It’s a well-known trend that people search on Google for answers on Reddit. So many users append “reddit” to their queries that Google embeds Reddit answers for certain queries right in the search results:
With Google’s generally poor search results nowadays, appending “reddit” has long been the default way I search for almost anything (and no, I’m not ready to get my info from an AI chatbot, either). But given the sheer volume of subreddits that are currently unavailable — including some of the most-subscribed subreddits — clicking through many Reddit links in search results takes me to a message saying the subreddit is private.
And even if you don’t rely on the Reddit trick like I do, Reddit links often show up at the top of search results anyway, meaning that many people who don’t regularly use the platform have probably found some useful information on the site.
The reason is not just that Google Search has become over-commercialized but that Search results are sorted algorithmically, not by humans. On Reddit, you have well-moderated subforums (Subreddits) that surface and discuss valuable content. Reddit is the qualitative counterpart to Google’s qualitative results.
Community vetting and validation is something neither SGE nor Chat GPT can provide from scratch:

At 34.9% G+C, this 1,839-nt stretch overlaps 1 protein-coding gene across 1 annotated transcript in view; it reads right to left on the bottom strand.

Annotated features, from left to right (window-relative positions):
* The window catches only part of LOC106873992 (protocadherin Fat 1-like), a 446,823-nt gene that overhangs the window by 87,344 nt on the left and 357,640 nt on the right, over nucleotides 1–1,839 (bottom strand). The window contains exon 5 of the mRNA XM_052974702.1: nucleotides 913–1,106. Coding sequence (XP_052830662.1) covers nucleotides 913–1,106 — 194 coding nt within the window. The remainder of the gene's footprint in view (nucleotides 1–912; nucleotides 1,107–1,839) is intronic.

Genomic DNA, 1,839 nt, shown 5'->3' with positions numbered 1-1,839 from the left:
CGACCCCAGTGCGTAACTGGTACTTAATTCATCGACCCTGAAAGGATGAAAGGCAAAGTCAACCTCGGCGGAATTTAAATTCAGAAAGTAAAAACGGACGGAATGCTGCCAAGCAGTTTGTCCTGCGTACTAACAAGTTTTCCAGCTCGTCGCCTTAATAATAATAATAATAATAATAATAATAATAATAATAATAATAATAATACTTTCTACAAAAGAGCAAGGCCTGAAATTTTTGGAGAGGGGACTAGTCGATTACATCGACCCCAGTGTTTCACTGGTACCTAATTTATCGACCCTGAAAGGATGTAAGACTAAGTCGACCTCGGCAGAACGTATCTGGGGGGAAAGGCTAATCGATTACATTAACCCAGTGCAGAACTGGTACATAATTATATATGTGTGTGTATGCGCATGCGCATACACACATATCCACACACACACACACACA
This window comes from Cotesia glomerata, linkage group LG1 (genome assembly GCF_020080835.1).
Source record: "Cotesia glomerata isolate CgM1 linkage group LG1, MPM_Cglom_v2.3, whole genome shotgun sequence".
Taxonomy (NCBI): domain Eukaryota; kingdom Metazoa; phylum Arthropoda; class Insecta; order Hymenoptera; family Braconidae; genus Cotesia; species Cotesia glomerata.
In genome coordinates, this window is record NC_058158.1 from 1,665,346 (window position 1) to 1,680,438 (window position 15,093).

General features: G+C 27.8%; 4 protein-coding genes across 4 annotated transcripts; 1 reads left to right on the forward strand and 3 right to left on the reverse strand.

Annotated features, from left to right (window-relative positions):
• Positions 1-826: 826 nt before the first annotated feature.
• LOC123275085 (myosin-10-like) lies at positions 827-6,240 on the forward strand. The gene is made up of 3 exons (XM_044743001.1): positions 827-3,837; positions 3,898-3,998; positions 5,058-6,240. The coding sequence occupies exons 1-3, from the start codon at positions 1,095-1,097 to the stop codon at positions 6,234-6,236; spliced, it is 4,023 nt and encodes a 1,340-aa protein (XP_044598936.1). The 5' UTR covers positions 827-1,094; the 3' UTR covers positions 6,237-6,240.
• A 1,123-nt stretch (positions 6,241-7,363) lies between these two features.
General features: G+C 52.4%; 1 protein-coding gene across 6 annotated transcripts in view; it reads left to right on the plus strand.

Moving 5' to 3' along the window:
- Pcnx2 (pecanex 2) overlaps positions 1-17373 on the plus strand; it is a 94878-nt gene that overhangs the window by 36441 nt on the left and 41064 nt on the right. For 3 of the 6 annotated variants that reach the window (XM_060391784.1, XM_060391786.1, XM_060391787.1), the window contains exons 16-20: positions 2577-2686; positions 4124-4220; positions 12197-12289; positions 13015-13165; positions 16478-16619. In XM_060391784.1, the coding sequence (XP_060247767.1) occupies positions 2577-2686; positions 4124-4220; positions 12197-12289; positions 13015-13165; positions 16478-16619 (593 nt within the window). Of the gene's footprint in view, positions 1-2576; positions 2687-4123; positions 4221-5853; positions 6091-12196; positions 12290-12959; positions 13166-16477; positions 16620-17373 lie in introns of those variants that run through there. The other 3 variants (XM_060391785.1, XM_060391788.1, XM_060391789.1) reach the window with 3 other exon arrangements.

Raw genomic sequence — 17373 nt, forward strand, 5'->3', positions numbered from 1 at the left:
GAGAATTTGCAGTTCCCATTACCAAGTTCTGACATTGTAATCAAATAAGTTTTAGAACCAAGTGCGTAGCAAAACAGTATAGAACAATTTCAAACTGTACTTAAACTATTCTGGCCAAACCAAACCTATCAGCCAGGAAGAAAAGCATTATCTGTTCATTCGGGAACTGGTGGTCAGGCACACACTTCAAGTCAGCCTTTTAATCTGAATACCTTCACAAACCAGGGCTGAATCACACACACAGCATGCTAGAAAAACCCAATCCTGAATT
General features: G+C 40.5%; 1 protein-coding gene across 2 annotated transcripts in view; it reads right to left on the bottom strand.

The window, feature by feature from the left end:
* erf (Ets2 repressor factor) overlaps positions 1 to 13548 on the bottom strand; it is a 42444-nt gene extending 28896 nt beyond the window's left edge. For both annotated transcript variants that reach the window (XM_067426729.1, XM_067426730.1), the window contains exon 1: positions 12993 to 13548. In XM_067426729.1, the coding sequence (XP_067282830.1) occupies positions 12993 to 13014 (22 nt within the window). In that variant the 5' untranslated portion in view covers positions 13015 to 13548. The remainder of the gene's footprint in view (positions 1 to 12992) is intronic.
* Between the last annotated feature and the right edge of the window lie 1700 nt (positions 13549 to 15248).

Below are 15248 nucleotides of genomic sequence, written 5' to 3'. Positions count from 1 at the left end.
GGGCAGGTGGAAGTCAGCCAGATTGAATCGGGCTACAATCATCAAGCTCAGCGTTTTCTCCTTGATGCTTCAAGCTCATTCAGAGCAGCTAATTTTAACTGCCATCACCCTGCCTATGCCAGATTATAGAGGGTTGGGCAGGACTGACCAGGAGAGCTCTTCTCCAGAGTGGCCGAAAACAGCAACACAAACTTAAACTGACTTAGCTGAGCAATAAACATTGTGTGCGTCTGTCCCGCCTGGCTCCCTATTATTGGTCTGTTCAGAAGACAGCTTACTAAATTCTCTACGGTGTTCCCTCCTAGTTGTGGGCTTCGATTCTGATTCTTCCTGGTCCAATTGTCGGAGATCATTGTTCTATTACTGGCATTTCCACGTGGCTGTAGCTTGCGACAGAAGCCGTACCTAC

Sure, Google can provide me answers for any one of those needs. Other sites have great guides for Tears of the Kingdom. Google surfaced some potentially-useful videos for my pocket door problem (on YouTube, of course). And searching “best new music” brought up many lists I could look through.
But none of those have the conversational and community elements that makes Reddit so dang useful. I like perusing the comments below a post to see other recommendations, points of view, and other links to relevant resources, and then seeing other people discuss the merits of those additions to the thread.
Together with user verification, which all platforms currently invest in, UGC platforms have an edge over Google Search, which is more dependent on website content.
Bringing it all together
The reason for Reddit’s aggressive API price hike is AI. As OG forum on the web, Reddit was never able to monetize its treasure trove of valuable content. But now, most large LLMs use Reddit’s content to train their models, and Reddit wants to capture some of that value.